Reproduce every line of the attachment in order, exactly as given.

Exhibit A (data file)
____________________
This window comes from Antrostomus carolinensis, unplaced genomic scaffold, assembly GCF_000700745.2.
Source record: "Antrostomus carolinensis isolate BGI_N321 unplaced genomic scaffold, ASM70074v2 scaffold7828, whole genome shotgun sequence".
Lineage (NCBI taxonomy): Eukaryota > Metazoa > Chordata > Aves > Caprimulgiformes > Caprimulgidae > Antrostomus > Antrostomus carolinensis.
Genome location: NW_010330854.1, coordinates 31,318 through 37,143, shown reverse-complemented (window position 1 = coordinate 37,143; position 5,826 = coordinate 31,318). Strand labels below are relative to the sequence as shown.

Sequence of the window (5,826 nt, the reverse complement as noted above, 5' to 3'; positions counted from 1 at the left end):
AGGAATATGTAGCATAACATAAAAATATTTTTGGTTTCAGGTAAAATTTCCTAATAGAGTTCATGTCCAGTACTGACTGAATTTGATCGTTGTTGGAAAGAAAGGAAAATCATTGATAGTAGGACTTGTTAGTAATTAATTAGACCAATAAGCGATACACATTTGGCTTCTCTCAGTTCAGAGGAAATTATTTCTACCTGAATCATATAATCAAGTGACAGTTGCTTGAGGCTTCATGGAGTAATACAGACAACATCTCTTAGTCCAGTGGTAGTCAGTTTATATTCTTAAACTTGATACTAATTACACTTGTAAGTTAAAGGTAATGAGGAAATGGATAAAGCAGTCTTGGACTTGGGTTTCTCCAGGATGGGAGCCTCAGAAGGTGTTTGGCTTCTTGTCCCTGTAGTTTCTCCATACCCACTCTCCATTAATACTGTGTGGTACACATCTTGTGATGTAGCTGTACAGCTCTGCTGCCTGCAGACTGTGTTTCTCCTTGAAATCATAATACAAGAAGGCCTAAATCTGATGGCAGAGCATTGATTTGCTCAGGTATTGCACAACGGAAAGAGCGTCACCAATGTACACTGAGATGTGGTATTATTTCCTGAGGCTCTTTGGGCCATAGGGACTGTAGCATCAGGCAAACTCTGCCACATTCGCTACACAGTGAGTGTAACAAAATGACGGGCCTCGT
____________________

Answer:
This window comes from Antrostomus carolinensis, unplaced genomic scaffold, assembly GCF_000700745.2.
Source record: "Antrostomus carolinensis isolate BGI_N321 unplaced genomic scaffold, ASM70074v2 scaffold7828, whole genome shotgun sequence".
Lineage (NCBI taxonomy): Eukaryota > Metazoa > Chordata > Aves > Caprimulgiformes > Caprimulgidae > Antrostomus > Antrostomus carolinensis.
Genome location: NW_010330854.1, coordinates 31,318 through 37,143, shown reverse-complemented (window position 1 = coordinate 37,143; position 5,826 = coordinate 31,318). Strand labels below are relative to the sequence as shown.

Sequence of the window (5,826 nt, the reverse complement as noted above, 5' to 3'; positions counted from 1 at the left end):
AGGAATATGTAGCATAACATAAAAATATTTTTGGTTTCAGGTAAAATTTCCTAATAGAGTTCATGTCCAGTACTGACTGAATTTGATCGTTGTTGGAAAGAAAGGAAAATCATTGATAGTAGGACTTGTTAGTAATTAATTAGACCAATAAGCGATACACATTTGGCTTCTCTCAGTTCAGAGGAAATTATTTCTACCTGAATCATATAATCAAGTGACAGTTGCTTGAGGCTTCATGGAGTAATACAGACAACATCTCTTAGTCCAGTGGTAGTCAGTTTATATTCTTAAACTTGATACTAATTACACTTGTAAGTTAAAGGTAATGAGGAAATGGATAAAGCAGTCTTGGACTTGGGTTTCTCCAGGATGGGAGCCTCAGAAGGTGTTTGGCTTCTTGTCCCTGTAGTTTCTCCATACCCACTCTCCATTAATACTGTGTGGTACACATCTTGTGATGTAGCTGTACAGCTCTGCTGCCTGCAGACTGTGTTTCTCCTTGAAATCATAATACAAGAAGGCCTAAATCTGATGGCAGAGCATTGATTTGCTCAGGTATTGCACAACGGAAAGAGCGTCACCAATGTACACTGAGATGTGGTATTATTTCCTGAGGCTCTTTGGGCCATAGGGACTGTAGCATCAGGCAAACTCTGCCACATTCGCTACACAGTGAGTGTAACAAAATGACGGGCCTCGT